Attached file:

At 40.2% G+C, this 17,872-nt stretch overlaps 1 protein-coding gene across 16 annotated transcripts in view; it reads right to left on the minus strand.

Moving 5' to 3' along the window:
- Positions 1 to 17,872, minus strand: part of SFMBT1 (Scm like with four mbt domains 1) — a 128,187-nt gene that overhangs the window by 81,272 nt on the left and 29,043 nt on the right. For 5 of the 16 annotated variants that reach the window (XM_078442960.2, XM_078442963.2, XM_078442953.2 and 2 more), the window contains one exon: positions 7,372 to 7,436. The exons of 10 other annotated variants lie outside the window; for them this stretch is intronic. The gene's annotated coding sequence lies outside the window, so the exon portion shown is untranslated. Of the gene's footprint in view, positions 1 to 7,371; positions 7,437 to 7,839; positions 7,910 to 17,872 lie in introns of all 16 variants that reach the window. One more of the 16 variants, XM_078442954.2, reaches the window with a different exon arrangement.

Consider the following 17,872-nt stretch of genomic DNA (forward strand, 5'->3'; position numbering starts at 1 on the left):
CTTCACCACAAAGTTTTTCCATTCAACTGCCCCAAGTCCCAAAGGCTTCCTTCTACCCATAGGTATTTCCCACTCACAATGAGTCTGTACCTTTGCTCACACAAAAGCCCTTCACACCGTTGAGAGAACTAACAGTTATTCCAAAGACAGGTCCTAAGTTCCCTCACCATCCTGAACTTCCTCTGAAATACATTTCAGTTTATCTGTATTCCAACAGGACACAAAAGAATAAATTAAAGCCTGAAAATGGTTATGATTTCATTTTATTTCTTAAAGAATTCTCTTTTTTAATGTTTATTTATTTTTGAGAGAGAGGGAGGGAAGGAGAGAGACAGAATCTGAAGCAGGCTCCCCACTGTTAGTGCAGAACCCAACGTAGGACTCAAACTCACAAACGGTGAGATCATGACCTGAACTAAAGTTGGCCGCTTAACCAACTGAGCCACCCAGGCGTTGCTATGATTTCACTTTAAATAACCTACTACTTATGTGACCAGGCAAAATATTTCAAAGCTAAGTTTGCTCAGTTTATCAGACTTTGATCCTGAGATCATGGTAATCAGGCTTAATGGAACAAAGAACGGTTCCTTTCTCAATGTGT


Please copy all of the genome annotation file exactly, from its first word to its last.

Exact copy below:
At 40.2% G+C, this 17,872-nt stretch overlaps 1 protein-coding gene across 16 annotated transcripts in view; it reads right to left on the minus strand.

Moving 5' to 3' along the window:
- Positions 1 to 17,872, minus strand: part of SFMBT1 (Scm like with four mbt domains 1) — a 128,187-nt gene that overhangs the window by 81,272 nt on the left and 29,043 nt on the right. For 5 of the 16 annotated variants that reach the window (XM_078442960.2, XM_078442963.2, XM_078442953.2 and 2 more), the window contains one exon: positions 7,372 to 7,436. The exons of 10 other annotated variants lie outside the window; for them this stretch is intronic. The gene's annotated coding sequence lies outside the window, so the exon portion shown is untranslated. Of the gene's footprint in view, positions 1 to 7,371; positions 7,437 to 7,839; positions 7,910 to 17,872 lie in introns of all 16 variants that reach the window. One more of the 16 variants, XM_078442954.2, reaches the window with a different exon arrangement.

Consider the following 17,872-nt stretch of genomic DNA (forward strand, 5'->3'; position numbering starts at 1 on the left):
CTTCACCACAAAGTTTTTCCATTCAACTGCCCCAAGTCCCAAAGGCTTCCTTCTACCCATAGGTATTTCCCACTCACAATGAGTCTGTACCTTTGCTCACACAAAAGCCCTTCACACCGTTGAGAGAACTAACAGTTATTCCAAAGACAGGTCCTAAGTTCCCTCACCATCCTGAACTTCCTCTGAAATACATTTCAGTTTATCTGTATTCCAACAGGACACAAAAGAATAAATTAAAGCCTGAAAATGGTTATGATTTCATTTTATTTCTTAAAGAATTCTCTTTTTTAATGTTTATTTATTTTTGAGAGAGAGGGAGGGAAGGAGAGAGACAGAATCTGAAGCAGGCTCCCCACTGTTAGTGCAGAACCCAACGTAGGACTCAAACTCACAAACGGTGAGATCATGACCTGAACTAAAGTTGGCCGCTTAACCAACTGAGCCACCCAGGCGTTGCTATGATTTCACTTTAAATAACCTACTACTTATGTGACCAGGCAAAATATTTCAAAGCTAAGTTTGCTCAGTTTATCAGACTTTGATCCTGAGATCATGGTAATCAGGCTTAATGGAACAAAGAACGGTTCCTTTCTCAATGTGT